Rent Report

Seattle Rents Fell Third Fastest in the Country Last Month

And more takeaways from October's rental market data.

By Seattle Met Staff November 3, 2022

After Seattle-area rents went up for seven straight months, apartment dwellers finally saw relief in September. October saw even more good news for the priced out and rent weary: According to the latest data from Apartment List, Seattle experienced the third highest decline in month-over-month rent growth.

That may seem like great news on the affordability front, but rents in October were still up 0.7 percent from the same month in 2021. And when compared to March 2020, when the national housing market went on a pandemic-triggered roller coaster, Seattle rents are still up 14 percent. 

As for rents in the suburbs, depending on where you're looking, rents either took a cue from Seattle or experienced modest growth. So what will a one- or two-bedroom cost you now? Time for the list drop.

8. Seattle

For the first time in forever there's a median two-bedroom rent below the $2,000 mark. While Seattle's month-over-month decline was hefty, it still wasn't enough to make that year-over-year growth dip. 
Median one-bedroom rent: $1,650
Median two-bedroom rent: $1,990
Month-over-month rent growth: -2.6 percent
Year-over-year rent growth: 0.7 percent

Renton counts Topgolf and views of Lake Washington among its suburban allures. Perhaps another reason it's still in the positive growth column.

7. Renton

Just how much more traction have the suburbs had over Seattle's city core? Take a look at Renton. Once considered an affordable alternative, it now has median rents priced higher than Seattle proper.
Median one-bedroom rent: $1,720
Median two-bedroom rent: $2,180
Month-over-month rent growth: -0.8 percent
Year-over-year rent growth: 10 percent

6. Mountlake Terrace

October wasn't all about declines. Some areas, like Mountlake Terrace, saw modest month-over-month growth—and sizable year-over-year increases.
Median one-bedroom rent: $1,810
Median two-bedroom rent: $2,110
Month-over-month rent growth: 0.4 percent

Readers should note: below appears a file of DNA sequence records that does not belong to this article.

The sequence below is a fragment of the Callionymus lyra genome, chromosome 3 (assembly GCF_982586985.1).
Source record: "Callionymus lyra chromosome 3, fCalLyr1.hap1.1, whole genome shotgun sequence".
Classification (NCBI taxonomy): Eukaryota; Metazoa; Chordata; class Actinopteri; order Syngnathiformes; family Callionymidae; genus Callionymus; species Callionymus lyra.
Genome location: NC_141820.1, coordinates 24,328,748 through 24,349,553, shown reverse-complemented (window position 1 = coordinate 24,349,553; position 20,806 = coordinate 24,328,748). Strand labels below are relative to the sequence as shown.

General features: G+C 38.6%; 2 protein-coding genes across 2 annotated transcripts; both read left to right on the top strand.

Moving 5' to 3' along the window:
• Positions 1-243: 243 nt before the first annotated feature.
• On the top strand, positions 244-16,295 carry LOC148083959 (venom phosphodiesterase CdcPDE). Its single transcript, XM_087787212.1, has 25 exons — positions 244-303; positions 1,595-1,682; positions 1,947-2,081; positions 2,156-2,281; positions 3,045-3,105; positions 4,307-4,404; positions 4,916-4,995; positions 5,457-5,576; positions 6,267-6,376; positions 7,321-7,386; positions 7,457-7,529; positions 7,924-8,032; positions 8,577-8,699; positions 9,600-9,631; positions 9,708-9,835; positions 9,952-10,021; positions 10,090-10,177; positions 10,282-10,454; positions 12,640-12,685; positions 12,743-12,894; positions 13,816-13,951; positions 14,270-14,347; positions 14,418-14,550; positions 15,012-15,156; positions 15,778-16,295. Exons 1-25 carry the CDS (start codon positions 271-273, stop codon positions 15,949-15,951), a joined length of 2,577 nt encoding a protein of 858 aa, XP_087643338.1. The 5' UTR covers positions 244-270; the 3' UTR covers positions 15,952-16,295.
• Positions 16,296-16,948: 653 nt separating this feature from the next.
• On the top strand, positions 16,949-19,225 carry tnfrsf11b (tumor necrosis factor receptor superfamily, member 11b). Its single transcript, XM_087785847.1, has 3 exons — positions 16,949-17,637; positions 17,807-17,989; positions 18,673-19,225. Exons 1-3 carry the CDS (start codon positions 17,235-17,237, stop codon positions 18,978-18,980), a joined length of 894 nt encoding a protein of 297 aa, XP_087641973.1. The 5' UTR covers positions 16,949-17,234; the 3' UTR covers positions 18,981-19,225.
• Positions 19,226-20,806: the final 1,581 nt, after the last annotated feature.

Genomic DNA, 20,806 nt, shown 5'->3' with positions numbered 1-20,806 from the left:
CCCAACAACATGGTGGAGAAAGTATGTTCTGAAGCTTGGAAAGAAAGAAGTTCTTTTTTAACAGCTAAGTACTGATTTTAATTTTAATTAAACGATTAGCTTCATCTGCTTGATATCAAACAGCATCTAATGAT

Year-over-year rent growth: 11 percent

Lake Ballinger offers a spot of serenity from those up-and-down prices in Mountlake Terrace.

5. Bothell

Less affordable suburbs like Bothell also took a hit in October, with a decent decline between October and September. But as is the case with almost all other cities on this list, the year-over-year growth is still on the rise.
Median one-bedroom rent: $1,890
Median two-bedroom rent: $2,200
Month-over-month rent growth: -1.5 percent
Year-over-year rent growth: 6.2 percent

4. Bellevue

Thought Seattle's sharp decline was something? Bellevue managed to edge the Emerald City out with a -2.7 percent month-over-month drop. Big picture reality check, though: The median one-bedroom rent is more than Seattle's median two-bedroom price.
Median one-bedroom rent: $2,070
Median two-bedroom rent: $2,310
Month-over-month rent growth: -2.7 percent
Year-over-year rent growth: 4.4 percent

The Village at Totem Lake in Kirkland has amenities galore.

3. Kirkland

Formerly blazing Eastside suburb Kirkland also weathered a rent decline in October but managed to hold onto the third spot on this list. How things shake out as the housing market heads into a traditionally slower winter season is yet to be seen.
Median one-bedroom rent: $2,090
Median two-bedroom rent: $2,280
Month-over-month rent growth: -2.5 percent
Year-over-year rent growth: 5.1 percent

2. Redmond

With a massive month-over-month decline, Redmond saw the sharpest rent drop of the entire Seattle area, landing it in a tie with Kirkland for that median one-bedroom rent. Its year-over-year growth, however, shows that this Eastside burb can't be counted out just yet.
Median one-bedroom rent: $2,090
Median two-bedroom rent: $2,360
Month-over-month rent growth: -3.4 percent
Year-over-year rent growth: 7.2 percent

1. Issaquah

Even a sizable month-over-month rent decline, the same as Seattle's, couldn't knock Issaquah off the top spot. Its median two-bedroom rent has finally dipped below $2,500, but until that year-over-year growth stabilizes, chances are this area is going to remain the most expensive place to rent an apartment in the region.
Median one-bedroom rent: N/A
Median two-bedroom rent: $2,460
Month-over-month rent growth: -2.6 percent
Year-over-year rent growth: 7.1 percent

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